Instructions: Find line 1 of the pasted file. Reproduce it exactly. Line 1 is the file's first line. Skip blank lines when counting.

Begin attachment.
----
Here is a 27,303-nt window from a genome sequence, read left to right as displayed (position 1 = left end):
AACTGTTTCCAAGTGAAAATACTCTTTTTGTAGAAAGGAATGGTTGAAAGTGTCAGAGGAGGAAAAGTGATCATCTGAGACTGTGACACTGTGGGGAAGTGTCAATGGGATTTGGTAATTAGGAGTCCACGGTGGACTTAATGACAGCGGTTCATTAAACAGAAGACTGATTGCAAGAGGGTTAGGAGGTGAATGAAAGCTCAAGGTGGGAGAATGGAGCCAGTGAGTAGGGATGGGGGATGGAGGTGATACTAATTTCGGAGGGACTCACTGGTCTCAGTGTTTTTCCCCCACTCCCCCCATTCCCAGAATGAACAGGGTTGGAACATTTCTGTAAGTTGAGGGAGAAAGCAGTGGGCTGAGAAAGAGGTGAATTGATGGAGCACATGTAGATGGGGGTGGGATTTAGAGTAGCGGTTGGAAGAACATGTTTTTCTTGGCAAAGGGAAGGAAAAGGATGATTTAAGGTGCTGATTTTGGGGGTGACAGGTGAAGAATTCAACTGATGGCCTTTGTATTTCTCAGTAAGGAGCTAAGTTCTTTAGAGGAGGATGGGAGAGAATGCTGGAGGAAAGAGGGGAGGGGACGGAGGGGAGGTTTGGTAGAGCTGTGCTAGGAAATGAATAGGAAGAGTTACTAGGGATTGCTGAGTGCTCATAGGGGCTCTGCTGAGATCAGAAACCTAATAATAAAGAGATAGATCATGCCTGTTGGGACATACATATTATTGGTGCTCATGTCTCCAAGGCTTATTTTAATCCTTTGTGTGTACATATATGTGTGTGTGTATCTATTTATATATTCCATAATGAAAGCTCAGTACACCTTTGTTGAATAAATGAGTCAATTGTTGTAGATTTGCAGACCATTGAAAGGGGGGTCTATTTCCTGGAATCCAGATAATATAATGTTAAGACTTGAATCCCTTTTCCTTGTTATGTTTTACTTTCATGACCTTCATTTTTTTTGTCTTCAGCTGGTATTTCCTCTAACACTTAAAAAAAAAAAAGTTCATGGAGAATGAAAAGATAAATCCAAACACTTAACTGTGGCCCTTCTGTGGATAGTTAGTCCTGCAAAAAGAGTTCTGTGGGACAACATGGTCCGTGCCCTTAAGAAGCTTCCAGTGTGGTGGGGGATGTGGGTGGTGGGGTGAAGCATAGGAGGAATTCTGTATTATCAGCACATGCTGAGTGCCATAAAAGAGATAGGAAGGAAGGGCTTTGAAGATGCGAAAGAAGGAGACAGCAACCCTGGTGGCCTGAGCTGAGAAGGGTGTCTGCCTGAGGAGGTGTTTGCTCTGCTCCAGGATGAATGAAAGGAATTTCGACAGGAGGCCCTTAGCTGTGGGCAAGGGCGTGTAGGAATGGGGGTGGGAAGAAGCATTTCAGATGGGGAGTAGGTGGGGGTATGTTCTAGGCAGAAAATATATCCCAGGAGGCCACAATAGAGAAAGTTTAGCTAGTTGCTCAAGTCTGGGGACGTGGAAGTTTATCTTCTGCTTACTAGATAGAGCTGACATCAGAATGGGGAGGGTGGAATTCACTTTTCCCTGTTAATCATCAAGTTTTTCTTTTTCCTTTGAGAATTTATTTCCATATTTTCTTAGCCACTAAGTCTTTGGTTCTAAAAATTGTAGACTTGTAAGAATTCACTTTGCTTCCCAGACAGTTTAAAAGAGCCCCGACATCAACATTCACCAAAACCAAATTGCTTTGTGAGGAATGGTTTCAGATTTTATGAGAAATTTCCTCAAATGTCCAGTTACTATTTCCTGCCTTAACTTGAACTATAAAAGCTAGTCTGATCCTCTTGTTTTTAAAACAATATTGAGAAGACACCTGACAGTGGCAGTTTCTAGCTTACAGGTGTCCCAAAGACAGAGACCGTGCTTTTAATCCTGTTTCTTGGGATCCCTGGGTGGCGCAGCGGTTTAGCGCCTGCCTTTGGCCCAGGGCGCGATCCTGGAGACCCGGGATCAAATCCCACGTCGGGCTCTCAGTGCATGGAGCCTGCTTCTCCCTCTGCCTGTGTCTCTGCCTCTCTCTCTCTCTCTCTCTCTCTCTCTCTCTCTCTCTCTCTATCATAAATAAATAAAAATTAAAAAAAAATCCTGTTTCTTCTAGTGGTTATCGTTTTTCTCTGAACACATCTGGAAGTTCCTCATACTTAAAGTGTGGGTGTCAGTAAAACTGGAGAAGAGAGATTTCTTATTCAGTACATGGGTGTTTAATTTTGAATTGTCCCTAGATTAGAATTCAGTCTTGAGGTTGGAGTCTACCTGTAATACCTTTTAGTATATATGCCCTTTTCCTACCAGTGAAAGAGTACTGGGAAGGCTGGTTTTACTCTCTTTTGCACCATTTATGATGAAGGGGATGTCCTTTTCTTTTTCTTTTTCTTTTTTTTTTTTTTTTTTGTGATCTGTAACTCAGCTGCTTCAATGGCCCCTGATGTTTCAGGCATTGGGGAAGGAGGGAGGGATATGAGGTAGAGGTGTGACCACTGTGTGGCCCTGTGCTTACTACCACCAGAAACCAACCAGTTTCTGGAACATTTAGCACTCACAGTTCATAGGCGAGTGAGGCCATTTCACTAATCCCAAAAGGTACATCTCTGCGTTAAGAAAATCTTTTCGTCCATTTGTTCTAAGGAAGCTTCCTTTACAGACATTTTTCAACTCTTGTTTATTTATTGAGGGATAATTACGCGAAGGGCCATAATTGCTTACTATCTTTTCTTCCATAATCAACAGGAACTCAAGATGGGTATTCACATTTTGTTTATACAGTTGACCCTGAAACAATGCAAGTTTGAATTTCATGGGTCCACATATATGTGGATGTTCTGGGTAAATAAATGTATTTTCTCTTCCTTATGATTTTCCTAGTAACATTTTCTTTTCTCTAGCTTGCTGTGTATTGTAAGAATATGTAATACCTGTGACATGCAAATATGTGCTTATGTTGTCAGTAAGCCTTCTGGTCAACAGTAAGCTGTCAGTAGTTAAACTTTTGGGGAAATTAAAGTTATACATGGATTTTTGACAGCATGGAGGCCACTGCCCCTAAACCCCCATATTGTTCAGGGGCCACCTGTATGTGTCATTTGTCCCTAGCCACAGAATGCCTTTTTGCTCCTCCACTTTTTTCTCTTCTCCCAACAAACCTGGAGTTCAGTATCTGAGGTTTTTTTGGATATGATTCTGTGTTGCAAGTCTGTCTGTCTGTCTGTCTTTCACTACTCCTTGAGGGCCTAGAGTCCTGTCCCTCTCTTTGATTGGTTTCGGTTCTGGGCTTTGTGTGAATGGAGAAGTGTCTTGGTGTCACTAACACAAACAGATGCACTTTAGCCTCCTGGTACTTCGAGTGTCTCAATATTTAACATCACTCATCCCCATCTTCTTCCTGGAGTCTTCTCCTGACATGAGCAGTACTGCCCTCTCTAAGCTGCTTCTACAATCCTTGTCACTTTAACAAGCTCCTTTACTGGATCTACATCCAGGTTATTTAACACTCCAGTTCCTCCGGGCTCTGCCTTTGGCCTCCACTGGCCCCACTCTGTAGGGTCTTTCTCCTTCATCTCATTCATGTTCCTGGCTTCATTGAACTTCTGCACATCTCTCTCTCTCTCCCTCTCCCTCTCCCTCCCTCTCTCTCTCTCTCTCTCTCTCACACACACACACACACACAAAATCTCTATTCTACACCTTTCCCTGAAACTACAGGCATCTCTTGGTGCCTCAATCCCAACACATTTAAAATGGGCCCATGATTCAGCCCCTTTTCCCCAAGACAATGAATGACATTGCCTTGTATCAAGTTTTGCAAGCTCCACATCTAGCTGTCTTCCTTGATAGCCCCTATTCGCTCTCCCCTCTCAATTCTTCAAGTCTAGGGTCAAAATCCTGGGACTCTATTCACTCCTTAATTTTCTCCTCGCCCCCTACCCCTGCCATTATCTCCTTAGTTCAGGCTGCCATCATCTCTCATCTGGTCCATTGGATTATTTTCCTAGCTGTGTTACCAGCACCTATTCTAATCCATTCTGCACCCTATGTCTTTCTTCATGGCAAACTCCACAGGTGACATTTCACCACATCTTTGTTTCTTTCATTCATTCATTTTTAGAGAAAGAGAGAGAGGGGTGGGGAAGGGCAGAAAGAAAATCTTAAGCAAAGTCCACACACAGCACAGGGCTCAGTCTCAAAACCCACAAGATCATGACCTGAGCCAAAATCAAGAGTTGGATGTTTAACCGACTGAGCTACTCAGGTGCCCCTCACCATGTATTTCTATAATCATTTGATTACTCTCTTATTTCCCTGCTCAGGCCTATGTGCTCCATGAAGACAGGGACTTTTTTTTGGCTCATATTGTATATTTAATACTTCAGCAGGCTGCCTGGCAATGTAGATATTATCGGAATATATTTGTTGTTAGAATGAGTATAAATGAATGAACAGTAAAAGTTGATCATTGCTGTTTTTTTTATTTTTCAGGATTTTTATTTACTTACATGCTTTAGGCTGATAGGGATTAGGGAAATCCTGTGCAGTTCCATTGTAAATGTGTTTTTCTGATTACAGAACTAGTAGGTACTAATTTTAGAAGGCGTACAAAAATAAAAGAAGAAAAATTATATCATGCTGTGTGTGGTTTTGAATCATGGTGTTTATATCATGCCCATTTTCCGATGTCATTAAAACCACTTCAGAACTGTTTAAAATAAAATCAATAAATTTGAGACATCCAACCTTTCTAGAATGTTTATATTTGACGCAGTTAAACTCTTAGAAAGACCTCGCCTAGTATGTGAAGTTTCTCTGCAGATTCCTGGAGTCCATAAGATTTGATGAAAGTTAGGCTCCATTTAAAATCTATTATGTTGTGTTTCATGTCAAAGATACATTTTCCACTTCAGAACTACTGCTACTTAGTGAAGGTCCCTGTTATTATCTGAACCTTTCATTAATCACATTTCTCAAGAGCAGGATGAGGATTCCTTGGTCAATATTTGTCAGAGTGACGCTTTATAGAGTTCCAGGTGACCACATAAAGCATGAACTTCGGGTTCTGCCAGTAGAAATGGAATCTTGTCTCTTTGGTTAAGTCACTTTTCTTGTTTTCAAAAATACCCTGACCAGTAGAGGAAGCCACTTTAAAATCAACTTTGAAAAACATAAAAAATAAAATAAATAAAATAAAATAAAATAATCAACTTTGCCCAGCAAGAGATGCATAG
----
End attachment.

Here is a 27,303-nt window from a genome sequence, read left to right as displayed (position 1 = left end):